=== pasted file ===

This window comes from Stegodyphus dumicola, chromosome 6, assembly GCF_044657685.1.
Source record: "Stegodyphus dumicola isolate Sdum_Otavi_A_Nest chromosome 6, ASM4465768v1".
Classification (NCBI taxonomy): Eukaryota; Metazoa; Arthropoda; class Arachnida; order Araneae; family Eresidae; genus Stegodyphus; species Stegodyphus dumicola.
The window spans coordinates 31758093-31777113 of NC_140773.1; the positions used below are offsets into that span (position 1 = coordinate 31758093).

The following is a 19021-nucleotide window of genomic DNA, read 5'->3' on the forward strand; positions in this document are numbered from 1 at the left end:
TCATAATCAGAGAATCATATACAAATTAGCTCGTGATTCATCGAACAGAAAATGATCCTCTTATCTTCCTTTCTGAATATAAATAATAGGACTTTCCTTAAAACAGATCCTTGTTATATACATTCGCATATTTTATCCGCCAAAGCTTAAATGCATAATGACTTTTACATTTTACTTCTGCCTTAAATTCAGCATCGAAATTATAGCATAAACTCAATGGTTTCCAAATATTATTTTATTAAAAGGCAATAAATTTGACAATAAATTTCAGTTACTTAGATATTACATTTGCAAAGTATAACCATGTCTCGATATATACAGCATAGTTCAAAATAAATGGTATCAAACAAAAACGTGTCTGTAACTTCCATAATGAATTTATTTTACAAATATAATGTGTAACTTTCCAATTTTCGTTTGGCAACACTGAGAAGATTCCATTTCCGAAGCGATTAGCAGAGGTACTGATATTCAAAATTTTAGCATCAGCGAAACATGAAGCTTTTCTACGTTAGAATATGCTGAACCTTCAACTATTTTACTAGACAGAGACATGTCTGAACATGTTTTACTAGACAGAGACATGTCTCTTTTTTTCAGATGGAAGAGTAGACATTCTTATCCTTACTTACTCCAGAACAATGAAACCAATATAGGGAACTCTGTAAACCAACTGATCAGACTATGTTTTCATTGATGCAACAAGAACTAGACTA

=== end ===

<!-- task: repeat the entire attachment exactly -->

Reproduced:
This window comes from Stegodyphus dumicola, chromosome 6, assembly GCF_044657685.1.
Source record: "Stegodyphus dumicola isolate Sdum_Otavi_A_Nest chromosome 6, ASM4465768v1".
Classification (NCBI taxonomy): Eukaryota; Metazoa; Arthropoda; class Arachnida; order Araneae; family Eresidae; genus Stegodyphus; species Stegodyphus dumicola.
The window spans coordinates 31758093-31777113 of NC_140773.1; the positions used below are offsets into that span (position 1 = coordinate 31758093).

The following is a 19021-nucleotide window of genomic DNA, read 5'->3' on the forward strand; positions in this document are numbered from 1 at the left end:
TCATAATCAGAGAATCATATACAAATTAGCTCGTGATTCATCGAACAGAAAATGATCCTCTTATCTTCCTTTCTGAATATAAATAATAGGACTTTCCTTAAAACAGATCCTTGTTATATACATTCGCATATTTTATCCGCCAAAGCTTAAATGCATAATGACTTTTACATTTTACTTCTGCCTTAAATTCAGCATCGAAATTATAGCATAAACTCAATGGTTTCCAAATATTATTTTATTAAAAGGCAATAAATTTGACAATAAATTTCAGTTACTTAGATATTACATTTGCAAAGTATAACCATGTCTCGATATATACAGCATAGTTCAAAATAAATGGTATCAAACAAAAACGTGTCTGTAACTTCCATAATGAATTTATTTTACAAATATAATGTGTAACTTTCCAATTTTCGTTTGGCAACACTGAGAAGATTCCATTTCCGAAGCGATTAGCAGAGGTACTGATATTCAAAATTTTAGCATCAGCGAAACATGAAGCTTTTCTACGTTAGAATATGCTGAACCTTCAACTATTTTACTAGACAGAGACATGTCTGAACATGTTTTACTAGACAGAGACATGTCTCTTTTTTTCAGATGGAAGAGTAGACATTCTTATCCTTACTTACTCCAGAACAATGAAACCAATATAGGGAACTCTGTAAACCAACTGATCAGACTATGTTTTCATTGATGCAACAAGAACTAGACTA